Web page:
Marked advances in development of high-powered microwave (HPM) technology in recent years could pave the way for near term breakthroughs in next-generation directed energy weapons and systems, as the US Air Force eyes a potential HPM programme of record.
Specifically, ongoing research and development work focusing on disruptive directed energy (DE) weapons utilising HPM has matured much faster than some other DE technologies, according to Billy Schaefer, business manager for Directed Energy programmes at Leidos.
"HPM technology is more mature, the development of the [weapons] technology is a little bit more mature right now," compared to development work on laser-based or RF jamming-based DE platforms, Schaefer told Jane's during a November interview.
Recent advances toward "solid state technologies for source development" of HPM systems have reduced cost and complexity for programmes under development, Schaefer added, noting such advances are moving developers incrementally closer to an operational, HPM-based DE weapon system.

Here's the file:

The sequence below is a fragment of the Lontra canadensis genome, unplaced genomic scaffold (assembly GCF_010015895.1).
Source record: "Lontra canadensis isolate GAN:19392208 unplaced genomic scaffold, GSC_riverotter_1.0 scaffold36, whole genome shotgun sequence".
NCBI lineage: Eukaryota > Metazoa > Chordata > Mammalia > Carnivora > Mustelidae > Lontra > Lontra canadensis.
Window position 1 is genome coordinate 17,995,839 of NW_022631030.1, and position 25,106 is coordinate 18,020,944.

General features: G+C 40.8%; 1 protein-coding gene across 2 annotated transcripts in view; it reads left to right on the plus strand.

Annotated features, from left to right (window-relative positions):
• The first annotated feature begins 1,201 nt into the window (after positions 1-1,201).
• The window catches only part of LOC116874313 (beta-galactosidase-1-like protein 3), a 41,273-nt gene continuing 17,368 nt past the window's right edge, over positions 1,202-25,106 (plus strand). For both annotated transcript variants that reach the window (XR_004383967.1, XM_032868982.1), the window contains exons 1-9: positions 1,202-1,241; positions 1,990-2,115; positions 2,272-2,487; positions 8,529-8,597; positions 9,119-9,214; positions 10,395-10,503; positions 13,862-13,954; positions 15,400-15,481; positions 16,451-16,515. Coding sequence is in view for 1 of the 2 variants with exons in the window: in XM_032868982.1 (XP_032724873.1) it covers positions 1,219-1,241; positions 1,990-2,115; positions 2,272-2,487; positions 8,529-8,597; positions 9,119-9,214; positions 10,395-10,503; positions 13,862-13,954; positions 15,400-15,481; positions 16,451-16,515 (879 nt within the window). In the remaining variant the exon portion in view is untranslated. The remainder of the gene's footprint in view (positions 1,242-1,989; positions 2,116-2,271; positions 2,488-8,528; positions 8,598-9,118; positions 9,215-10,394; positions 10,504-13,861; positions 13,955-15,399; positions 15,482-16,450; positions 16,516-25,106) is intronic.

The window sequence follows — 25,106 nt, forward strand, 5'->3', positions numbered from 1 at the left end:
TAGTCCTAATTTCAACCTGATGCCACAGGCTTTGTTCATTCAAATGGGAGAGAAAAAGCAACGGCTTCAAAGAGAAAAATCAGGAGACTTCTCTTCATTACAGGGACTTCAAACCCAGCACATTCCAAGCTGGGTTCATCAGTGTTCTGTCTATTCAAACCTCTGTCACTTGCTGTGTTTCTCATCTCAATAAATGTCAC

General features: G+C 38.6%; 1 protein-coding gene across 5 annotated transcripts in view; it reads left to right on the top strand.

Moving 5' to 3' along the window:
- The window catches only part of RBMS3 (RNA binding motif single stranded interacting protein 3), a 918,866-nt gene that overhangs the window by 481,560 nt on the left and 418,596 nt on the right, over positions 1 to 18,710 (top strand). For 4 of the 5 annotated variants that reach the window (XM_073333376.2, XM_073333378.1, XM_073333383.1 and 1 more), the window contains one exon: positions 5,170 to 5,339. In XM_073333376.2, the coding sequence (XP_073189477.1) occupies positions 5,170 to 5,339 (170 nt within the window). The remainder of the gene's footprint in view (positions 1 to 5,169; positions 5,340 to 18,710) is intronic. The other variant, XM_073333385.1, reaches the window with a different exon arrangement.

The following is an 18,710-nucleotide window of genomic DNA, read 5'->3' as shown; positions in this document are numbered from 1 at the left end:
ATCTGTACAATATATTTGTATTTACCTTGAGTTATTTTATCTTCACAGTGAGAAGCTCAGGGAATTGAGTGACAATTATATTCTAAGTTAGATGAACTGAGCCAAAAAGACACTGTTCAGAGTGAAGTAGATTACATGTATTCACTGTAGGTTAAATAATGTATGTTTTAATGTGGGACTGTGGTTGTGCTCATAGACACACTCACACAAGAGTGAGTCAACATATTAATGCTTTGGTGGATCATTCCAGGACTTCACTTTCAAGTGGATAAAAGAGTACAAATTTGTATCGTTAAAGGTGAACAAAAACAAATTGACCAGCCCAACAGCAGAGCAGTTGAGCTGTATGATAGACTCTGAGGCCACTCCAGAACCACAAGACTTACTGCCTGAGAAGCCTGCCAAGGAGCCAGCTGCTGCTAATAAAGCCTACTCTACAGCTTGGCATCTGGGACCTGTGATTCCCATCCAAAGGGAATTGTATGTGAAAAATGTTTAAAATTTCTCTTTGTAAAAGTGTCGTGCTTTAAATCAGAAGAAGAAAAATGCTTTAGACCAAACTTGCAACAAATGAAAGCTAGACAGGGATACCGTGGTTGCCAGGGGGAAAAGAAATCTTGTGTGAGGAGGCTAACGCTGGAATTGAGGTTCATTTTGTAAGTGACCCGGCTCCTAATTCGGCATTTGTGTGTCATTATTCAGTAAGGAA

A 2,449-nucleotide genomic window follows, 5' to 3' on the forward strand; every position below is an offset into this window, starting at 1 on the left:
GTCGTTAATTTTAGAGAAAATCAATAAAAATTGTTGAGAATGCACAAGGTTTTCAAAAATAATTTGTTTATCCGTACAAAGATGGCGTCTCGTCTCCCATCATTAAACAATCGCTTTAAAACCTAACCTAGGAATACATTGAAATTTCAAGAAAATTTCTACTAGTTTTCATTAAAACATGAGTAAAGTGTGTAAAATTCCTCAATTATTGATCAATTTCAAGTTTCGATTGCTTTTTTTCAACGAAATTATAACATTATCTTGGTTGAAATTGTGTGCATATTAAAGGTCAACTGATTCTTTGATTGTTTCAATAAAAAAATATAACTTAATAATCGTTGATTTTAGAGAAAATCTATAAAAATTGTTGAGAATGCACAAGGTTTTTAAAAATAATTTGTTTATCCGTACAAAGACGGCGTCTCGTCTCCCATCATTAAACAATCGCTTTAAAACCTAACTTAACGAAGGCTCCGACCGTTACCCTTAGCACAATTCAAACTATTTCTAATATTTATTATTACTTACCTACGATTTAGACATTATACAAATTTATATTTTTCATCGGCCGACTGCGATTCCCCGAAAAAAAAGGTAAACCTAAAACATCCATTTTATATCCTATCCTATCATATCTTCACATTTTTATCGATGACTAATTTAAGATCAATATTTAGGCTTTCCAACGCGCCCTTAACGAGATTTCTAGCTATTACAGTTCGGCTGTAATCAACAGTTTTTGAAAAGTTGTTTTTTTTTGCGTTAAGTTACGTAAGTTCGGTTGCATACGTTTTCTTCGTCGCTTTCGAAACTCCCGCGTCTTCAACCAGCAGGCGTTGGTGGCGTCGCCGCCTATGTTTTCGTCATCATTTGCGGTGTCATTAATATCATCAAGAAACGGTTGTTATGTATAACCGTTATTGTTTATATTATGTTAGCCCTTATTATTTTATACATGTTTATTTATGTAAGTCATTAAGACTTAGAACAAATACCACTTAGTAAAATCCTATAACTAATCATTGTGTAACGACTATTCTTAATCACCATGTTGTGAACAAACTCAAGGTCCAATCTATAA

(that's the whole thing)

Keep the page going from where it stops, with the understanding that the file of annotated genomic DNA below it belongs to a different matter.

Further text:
The US Air Force Research Laboratory (AFRL) teamed with Leidos to explore "HPM source technologies" for disruptive DE capabilities, Schaefer said, but declined to comment on the specifics of company's recent work with the service research lab.
Still, he said the company's work on the air force's Tactical High-Power Microwave Operational Responder (THOR) programme is nearly ready to advance from the testing laboratory to the battlefield, Schaefer claimed.
THOR, an HPM-based directed energy platform developed in conjunction with the air force, BAE Systems, and Verus Research "is very, very close to becoming a Program of Record," Schaefer said. "I think the six to 12 to 18-month timeframe is probably realistic, depending upon how this is pushed along through the [acquisition] process - which is not straightforward," he noted.
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